That’s not a bad starting salary.

The other point that I wanted to address is the rising D-League salaries which, technically, will not be rising. There are still going to be Tier A and Tier B players, who make $26,000 and $20,000 respectively. But the NBA has something called affiliate players, which each of the now-25 NBA teams with a D-League affiliate can pay up to $50,000 for training camp. NBA teams are allowed a maximum of four affiliate players, who will still make their $26,000 salary from their D-League team.

In other words, that’s 100 more jobs available in the United States where a professional basketball player can make $76,000, and that’s before you consider that the five NBA teams that do not yet have a D-League affiliate will still have to play players to get them into training camp.

That $76,000 is not a life-changing amount of money. Neither is the $275,000 that a two-way contract can pay. But it’s a pretty damn good paycheck to make for an entry-level job into the industry that you always dreamed of being in.

Athletes have an unbelievably small window where they can capitalize monetarily on their gifts.

If a 21-year old sophomore decides that he wants to continue to develop his game and chase his NBA dream by making $76,000 as a D-League player, is that really all that crazy?

After all, 135 of the 450 players, or 30 percent of the roster spots, on NBA’s opening night were taken by guys that had spent time in the D-League.

There’s more than one way to make a dream come true.

A record $439 million was bet on basketball in March in Las Vegas

Ethan Miller/Getty Images
Leave a comment

The month of March was quite friendly to Las Vegas.

According to ESPN, more money was bet on basketball during the month of March than in any month in the state’s regulated sports betting history.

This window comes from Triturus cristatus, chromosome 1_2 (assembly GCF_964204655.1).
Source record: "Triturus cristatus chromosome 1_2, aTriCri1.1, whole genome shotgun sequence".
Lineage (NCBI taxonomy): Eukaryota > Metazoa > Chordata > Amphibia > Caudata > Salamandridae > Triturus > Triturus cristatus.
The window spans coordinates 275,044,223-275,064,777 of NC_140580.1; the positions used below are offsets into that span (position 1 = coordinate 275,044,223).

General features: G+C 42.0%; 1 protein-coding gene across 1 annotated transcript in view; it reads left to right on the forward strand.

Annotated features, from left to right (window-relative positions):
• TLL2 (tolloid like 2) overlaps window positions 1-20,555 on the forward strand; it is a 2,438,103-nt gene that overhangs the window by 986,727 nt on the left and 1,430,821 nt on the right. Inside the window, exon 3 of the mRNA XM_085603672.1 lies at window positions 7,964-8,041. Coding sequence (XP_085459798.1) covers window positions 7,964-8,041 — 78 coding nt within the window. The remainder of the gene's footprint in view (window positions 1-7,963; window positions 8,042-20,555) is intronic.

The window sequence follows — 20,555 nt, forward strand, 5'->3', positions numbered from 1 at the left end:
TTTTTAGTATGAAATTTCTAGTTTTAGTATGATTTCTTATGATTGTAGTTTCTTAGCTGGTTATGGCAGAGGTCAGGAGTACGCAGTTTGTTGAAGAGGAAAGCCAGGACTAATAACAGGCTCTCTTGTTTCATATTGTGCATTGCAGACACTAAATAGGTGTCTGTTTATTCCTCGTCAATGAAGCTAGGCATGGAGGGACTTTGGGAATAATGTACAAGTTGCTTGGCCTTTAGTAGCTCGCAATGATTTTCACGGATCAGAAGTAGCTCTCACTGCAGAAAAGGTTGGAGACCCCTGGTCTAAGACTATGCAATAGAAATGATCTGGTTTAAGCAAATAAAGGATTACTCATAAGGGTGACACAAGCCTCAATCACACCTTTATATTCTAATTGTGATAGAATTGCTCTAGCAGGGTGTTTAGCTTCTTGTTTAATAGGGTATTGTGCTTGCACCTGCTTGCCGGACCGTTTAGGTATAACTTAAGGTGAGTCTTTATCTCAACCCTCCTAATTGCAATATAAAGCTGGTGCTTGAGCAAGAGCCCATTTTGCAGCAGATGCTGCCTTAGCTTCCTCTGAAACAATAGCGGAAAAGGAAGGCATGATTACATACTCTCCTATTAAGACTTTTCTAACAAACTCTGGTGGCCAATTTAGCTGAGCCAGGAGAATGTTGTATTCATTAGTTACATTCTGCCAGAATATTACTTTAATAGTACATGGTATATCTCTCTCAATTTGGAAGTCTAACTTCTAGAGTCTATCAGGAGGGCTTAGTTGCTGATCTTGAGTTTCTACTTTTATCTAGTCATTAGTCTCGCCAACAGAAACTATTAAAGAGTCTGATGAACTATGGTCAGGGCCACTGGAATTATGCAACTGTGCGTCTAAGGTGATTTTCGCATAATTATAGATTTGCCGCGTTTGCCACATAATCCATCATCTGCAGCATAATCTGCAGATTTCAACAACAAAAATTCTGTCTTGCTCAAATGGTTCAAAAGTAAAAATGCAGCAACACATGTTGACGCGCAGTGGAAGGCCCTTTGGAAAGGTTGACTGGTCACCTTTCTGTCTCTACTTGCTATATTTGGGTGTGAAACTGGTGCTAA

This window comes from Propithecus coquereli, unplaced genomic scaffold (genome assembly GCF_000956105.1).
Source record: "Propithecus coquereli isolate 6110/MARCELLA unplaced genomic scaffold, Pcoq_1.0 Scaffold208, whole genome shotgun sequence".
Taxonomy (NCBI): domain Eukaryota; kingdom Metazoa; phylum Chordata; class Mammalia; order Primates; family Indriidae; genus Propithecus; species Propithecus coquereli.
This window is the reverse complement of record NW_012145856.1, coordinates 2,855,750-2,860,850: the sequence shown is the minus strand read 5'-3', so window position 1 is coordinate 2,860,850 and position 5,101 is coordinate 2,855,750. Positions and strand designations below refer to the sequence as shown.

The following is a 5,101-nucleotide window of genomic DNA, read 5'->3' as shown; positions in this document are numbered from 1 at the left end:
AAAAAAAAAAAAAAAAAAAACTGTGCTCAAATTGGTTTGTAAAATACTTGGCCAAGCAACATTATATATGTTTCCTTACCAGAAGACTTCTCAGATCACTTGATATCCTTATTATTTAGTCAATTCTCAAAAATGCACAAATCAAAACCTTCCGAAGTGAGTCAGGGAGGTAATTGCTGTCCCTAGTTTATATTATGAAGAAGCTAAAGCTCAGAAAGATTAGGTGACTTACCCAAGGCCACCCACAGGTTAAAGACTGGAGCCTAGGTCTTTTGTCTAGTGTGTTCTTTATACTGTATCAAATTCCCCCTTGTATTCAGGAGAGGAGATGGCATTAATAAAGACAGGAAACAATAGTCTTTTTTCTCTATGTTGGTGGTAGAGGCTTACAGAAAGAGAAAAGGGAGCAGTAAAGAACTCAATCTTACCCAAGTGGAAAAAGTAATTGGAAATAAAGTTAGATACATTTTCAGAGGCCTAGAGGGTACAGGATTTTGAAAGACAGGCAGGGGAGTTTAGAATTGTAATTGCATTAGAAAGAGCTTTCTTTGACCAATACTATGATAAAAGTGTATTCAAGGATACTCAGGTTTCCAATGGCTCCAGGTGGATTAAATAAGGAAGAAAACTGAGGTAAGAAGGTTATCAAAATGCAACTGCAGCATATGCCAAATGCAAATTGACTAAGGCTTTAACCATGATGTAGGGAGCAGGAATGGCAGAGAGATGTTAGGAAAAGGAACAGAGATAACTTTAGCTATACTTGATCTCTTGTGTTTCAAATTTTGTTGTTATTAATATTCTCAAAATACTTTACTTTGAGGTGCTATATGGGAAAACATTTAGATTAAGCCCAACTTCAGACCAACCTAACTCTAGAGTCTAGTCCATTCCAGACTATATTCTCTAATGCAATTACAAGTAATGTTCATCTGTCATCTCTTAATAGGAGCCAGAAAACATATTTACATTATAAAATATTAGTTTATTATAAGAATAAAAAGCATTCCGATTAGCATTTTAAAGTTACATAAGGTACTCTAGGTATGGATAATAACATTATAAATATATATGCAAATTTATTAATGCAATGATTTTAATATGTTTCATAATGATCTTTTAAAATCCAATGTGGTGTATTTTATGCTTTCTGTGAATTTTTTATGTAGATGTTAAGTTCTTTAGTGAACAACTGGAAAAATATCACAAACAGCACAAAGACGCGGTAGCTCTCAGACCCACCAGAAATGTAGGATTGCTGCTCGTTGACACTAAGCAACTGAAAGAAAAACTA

And while the numbers produced by Las Vegas books don’t separate college and professional basketball betting, the money coming in on college hoops is pretty clear: $439 million was bet on basketball in March, more than double the $213 million bet on the sport in February.

It was profitable, too.

Those Vegas books kept more than $40 million dollars of the money that was gambled on basketball, which shattered the previous record of roughly $28 million in winnings.

Gonzaga lands their first post-Final Four commitment

Sean M. Haffey/Getty Images
Leave a comment

Gonzaga capitalized on their run to the national title game by landing a commitment from French point guard Joel Ayayi, who announced the news on twitter.

Ayayi is an interesting long-term prospect, according to Draft Express. He has the size and the frame to eventually be a significant contributor in the college game, but he’s raw. His handle needs work, as does his ability to create off the dribble and find teammates off of the bounce.

That said, he’s 6-foot-4 with a 6-foot-7 wingspan and the ability to shoot it from the perimeter, and if Gonzaga can do anything, it’s develop players that enter their program.

VIDEO: Zion Williamson, top three prospect in 2018, breaks defender’s ankles

Leave a comment

Zion Williamson, one of the most sought-after recruits in college basketball, had himself a highlight-worthy moment at the Adidas Gauntlet event in Dallas over the weekend, breaking a defender’s ankles before hitting a three.

Illinois lands important commitment from four-star Class of 2017 guard Mark Smith

2 Comments

Illinois landed a very important Class of 2017 commitment on Wednesday as guard Mark Smith pledged to the Illini.

The 6-foot-4 Smith was previously a Missouri commit for baseball, but some issues with his arm caused him to look back into basketball last summer. A native of Edwardsville, in the St. Louis metro area, Smith came out of nowhere to win the Illinois Mr. Basketball award as a senior this season as he averaged 21.9 points, 8.4 assists and 8.2 rebounds while becoming a consensus national top-100 prospect.

Rivals rates Smith as the No. 52 overall prospect in the Class of 2017 as he could come in and earn immediate minutes at Illinois next season at either guard spot.

This is a very important commitment for head coach Brad Underwood and the Illini as the new head coach was able to hold off some elite programs like Kentucky and Michigan State for Smith’s services.